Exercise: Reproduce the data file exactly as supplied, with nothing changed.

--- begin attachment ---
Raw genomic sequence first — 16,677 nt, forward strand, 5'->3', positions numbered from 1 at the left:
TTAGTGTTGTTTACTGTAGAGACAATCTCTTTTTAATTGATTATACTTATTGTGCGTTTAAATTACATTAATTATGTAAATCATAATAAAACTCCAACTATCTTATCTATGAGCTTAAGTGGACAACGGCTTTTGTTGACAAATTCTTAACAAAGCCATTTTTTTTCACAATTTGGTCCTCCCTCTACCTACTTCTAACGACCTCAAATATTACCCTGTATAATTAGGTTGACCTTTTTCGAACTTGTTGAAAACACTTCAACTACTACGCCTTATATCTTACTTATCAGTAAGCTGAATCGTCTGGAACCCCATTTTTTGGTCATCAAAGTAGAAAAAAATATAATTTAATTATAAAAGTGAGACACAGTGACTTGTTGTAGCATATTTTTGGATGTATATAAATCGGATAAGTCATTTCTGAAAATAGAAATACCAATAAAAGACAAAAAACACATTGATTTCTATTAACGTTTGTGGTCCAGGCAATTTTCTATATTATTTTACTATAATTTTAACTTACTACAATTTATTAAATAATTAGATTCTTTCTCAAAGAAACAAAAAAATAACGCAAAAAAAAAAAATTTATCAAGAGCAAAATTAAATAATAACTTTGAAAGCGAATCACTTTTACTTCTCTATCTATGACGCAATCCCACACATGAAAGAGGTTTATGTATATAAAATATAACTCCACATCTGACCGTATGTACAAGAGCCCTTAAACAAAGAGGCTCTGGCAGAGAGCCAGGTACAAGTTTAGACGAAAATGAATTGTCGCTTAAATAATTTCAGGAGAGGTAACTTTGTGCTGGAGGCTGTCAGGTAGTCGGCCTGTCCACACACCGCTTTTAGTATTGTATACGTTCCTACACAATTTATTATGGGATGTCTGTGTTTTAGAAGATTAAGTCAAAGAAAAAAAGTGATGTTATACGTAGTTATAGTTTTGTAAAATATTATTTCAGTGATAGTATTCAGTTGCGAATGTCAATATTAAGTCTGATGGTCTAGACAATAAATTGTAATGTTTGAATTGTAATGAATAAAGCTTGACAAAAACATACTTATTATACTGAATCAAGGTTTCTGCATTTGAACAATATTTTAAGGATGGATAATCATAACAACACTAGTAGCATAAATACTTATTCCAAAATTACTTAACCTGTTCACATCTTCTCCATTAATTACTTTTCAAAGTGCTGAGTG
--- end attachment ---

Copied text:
Raw genomic sequence first — 16,677 nt, forward strand, 5'->3', positions numbered from 1 at the left:
TTAGTGTTGTTTACTGTAGAGACAATCTCTTTTTAATTGATTATACTTATTGTGCGTTTAAATTACATTAATTATGTAAATCATAATAAAACTCCAACTATCTTATCTATGAGCTTAAGTGGACAACGGCTTTTGTTGACAAATTCTTAACAAAGCCATTTTTTTTCACAATTTGGTCCTCCCTCTACCTACTTCTAACGACCTCAAATATTACCCTGTATAATTAGGTTGACCTTTTTCGAACTTGTTGAAAACACTTCAACTACTACGCCTTATATCTTACTTATCAGTAAGCTGAATCGTCTGGAACCCCATTTTTTGGTCATCAAAGTAGAAAAAAATATAATTTAATTATAAAAGTGAGACACAGTGACTTGTTGTAGCATATTTTTGGATGTATATAAATCGGATAAGTCATTTCTGAAAATAGAAATACCAATAAAAGACAAAAAACACATTGATTTCTATTAACGTTTGTGGTCCAGGCAATTTTCTATATTATTTTACTATAATTTTAACTTACTACAATTTATTAAATAATTAGATTCTTTCTCAAAGAAACAAAAAAATAACGCAAAAAAAAAAAATTTATCAAGAGCAAAATTAAATAATAACTTTGAAAGCGAATCACTTTTACTTCTCTATCTATGACGCAATCCCACACATGAAAGAGGTTTATGTATATAAAATATAACTCCACATCTGACCGTATGTACAAGAGCCCTTAAACAAAGAGGCTCTGGCAGAGAGCCAGGTACAAGTTTAGACGAAAATGAATTGTCGCTTAAATAATTTCAGGAGAGGTAACTTTGTGCTGGAGGCTGTCAGGTAGTCGGCCTGTCCACACACCGCTTTTAGTATTGTATACGTTCCTACACAATTTATTATGGGATGTCTGTGTTTTAGAAGATTAAGTCAAAGAAAAAAAGTGATGTTATACGTAGTTATAGTTTTGTAAAATATTATTTCAGTGATAGTATTCAGTTGCGAATGTCAATATTAAGTCTGATGGTCTAGACAATAAATTGTAATGTTTGAATTGTAATGAATAAAGCTTGACAAAAACATACTTATTATACTGAATCAAGGTTTCTGCATTTGAACAATATTTTAAGGATGGATAATCATAACAACACTAGTAGCATAAATACTTATTCCAAAATTACTTAACCTGTTCACATCTTCTCCATTAATTACTTTTCAAAGTGCTGAGTG